The Decline of the Industrial City: The Limits of Neoliberal Urban Regeneration

Tahl Kaminer

Research output: Chapter in Book/Report/Conference proceedingConference contribution

Abstract

The current crisis of capitalist economy has raised significant doubts regarding the mechanisms of urban development of the last decades. In contrast to the regeneration of cities such as New York, Manchester, Amsterdam or London in recent decades, the decline of some Western cities has never been reversed by neoliberal policies: their trajectory of decline, beginning in the 1950s if not earlier, continues, unabated, to this day. These cities, and particularly Detroit, Newark, Buffalo and Baltimore, were mostly industrial powerhouses which began their decline with the dissipation of industry. They never succeeded in reinventing their role in society and, in effect, never benefited from the economic upturn of the 1990s, did not experience the practices of urban regeneration revolving around the creative industries, gentrification and city branding, and did not become playgrounds for a new class of white collar workers. This paper studies the condition of Newark, a city in continuous decline.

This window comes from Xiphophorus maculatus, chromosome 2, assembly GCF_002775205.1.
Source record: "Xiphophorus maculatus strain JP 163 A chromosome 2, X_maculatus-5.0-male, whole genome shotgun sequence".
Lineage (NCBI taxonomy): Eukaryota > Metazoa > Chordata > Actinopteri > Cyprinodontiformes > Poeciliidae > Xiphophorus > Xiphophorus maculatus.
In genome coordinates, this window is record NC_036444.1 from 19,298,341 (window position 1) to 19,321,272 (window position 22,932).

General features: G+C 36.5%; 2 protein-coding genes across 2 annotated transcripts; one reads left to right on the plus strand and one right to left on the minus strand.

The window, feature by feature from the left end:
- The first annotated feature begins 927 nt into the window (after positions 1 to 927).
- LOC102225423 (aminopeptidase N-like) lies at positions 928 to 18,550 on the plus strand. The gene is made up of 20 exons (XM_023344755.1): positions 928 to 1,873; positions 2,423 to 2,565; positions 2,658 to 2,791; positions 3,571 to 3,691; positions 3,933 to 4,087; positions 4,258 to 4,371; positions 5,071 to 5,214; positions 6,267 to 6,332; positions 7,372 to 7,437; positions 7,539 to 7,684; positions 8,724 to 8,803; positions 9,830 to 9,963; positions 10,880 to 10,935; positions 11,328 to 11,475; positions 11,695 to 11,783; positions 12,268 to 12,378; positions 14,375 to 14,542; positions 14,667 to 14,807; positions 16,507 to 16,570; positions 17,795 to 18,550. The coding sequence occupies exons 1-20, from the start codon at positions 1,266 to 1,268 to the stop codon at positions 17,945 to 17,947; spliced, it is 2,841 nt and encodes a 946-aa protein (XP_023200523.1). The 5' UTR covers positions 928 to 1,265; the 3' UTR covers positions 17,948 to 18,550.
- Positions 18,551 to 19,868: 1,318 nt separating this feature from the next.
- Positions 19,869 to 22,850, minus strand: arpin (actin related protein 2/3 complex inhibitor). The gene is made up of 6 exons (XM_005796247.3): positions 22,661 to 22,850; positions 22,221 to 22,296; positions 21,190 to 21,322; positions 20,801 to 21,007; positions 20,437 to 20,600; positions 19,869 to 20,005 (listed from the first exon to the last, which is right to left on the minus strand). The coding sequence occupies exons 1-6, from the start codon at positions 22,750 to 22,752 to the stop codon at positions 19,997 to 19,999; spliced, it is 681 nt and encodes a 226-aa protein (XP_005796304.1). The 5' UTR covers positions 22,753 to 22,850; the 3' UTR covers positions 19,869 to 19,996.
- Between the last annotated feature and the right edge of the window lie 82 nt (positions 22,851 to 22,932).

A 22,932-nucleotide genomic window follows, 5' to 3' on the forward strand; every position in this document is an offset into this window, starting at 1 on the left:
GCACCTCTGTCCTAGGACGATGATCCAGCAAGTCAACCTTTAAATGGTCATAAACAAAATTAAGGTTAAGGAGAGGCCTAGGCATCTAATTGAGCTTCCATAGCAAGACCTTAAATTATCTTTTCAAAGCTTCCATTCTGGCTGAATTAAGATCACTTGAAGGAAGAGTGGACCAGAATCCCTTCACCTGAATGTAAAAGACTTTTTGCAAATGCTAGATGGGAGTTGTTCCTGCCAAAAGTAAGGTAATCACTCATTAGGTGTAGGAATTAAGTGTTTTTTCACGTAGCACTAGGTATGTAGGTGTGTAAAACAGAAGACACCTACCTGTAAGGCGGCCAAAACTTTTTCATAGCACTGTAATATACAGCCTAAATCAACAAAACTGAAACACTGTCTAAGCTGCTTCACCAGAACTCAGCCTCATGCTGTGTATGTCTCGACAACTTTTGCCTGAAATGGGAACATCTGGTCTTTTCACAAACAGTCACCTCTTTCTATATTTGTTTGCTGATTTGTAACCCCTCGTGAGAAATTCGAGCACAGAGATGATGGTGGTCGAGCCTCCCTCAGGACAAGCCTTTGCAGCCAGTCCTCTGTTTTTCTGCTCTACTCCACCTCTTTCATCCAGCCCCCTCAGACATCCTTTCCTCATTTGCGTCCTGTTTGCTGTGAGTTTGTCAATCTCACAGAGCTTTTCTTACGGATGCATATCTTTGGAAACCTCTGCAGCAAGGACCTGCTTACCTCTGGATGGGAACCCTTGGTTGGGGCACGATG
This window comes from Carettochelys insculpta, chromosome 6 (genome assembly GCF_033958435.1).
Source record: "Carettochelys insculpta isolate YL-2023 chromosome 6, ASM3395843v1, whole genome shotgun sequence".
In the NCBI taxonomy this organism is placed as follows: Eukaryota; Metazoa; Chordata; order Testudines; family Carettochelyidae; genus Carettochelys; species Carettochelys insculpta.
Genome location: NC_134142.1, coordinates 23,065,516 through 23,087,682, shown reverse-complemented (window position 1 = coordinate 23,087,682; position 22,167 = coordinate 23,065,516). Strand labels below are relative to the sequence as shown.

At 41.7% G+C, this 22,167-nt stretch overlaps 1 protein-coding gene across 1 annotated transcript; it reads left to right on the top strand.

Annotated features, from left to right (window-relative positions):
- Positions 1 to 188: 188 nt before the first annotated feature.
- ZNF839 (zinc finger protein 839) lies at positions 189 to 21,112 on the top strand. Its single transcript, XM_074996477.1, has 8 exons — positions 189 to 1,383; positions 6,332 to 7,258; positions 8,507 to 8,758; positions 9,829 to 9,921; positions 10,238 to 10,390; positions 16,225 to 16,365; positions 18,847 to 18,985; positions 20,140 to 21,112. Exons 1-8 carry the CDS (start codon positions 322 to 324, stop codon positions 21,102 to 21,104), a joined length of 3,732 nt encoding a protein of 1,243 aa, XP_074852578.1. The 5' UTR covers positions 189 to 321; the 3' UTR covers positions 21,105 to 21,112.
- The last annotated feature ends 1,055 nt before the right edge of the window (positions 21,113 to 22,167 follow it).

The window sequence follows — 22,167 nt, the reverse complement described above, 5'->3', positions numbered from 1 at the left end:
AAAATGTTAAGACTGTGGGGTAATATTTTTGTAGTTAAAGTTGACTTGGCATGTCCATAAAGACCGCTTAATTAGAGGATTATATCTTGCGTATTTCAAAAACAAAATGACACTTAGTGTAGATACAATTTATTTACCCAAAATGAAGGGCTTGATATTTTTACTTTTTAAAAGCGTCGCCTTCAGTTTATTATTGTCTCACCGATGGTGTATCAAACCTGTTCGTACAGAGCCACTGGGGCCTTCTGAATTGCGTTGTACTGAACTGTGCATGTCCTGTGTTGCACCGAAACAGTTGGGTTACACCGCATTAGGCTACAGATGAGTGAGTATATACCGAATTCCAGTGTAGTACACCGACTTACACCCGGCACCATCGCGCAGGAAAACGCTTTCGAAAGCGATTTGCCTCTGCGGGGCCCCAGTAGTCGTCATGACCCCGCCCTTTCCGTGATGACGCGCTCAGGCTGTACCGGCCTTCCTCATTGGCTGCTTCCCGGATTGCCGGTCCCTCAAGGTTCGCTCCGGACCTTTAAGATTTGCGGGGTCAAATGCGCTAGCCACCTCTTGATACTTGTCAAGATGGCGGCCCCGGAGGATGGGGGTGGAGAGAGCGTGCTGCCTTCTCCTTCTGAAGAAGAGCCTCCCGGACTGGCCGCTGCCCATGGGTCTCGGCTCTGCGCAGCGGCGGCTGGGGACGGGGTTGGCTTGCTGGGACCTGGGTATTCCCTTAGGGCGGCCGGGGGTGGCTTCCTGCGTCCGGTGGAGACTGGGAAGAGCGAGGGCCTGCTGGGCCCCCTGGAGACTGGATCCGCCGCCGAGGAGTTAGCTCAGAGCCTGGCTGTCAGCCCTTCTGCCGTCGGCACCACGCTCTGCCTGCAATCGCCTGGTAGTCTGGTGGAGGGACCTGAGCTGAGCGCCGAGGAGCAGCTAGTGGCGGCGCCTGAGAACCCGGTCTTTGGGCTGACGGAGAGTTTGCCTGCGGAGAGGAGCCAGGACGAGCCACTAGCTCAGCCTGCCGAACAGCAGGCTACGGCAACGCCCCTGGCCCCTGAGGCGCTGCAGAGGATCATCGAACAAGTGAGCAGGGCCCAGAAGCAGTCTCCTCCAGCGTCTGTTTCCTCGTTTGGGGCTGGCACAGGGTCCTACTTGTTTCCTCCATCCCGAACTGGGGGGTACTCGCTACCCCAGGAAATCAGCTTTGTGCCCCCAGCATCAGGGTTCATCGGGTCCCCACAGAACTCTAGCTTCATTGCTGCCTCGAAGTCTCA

Original languageEnglish
Title of host publicationThe New Urban Question
Subtitle of host publicationUrbanism Beoyond Neo-liberalism
Place of PublicationDelft
Pages143-49
Number of pages7
Publication statusPublished - 2009
EventThe 4th International Conference of the International Forum on Urbanism (IFoU) - Delft, Netherlands
Duration: 26 Nov 200929 Nov 2009

Conference

ConferenceThe 4th International Conference of the International Forum on Urbanism (IFoU)
CountryNetherlands
CityDelft
Period26/11/0929/11/09
OtherThe New Urban Question – Urbanism beyond Neo-Liberalism

Keywords

  • Gentrification
  • the industrial city
  • urban decline
  • urban renewal
  • neoliberalism

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